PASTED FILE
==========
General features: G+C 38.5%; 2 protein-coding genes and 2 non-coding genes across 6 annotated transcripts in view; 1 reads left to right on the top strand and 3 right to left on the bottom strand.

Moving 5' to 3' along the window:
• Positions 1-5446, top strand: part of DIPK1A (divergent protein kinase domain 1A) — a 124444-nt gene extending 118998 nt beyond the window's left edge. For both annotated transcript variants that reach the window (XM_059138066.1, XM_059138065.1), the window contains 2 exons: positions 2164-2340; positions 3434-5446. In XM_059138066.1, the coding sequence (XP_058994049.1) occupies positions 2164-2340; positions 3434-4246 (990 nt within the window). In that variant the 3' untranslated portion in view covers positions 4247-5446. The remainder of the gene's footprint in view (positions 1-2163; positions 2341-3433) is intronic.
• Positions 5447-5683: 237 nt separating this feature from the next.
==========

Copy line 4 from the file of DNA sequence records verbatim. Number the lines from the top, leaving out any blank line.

• Positions 5447-5683: 237 nt separating this feature from the next.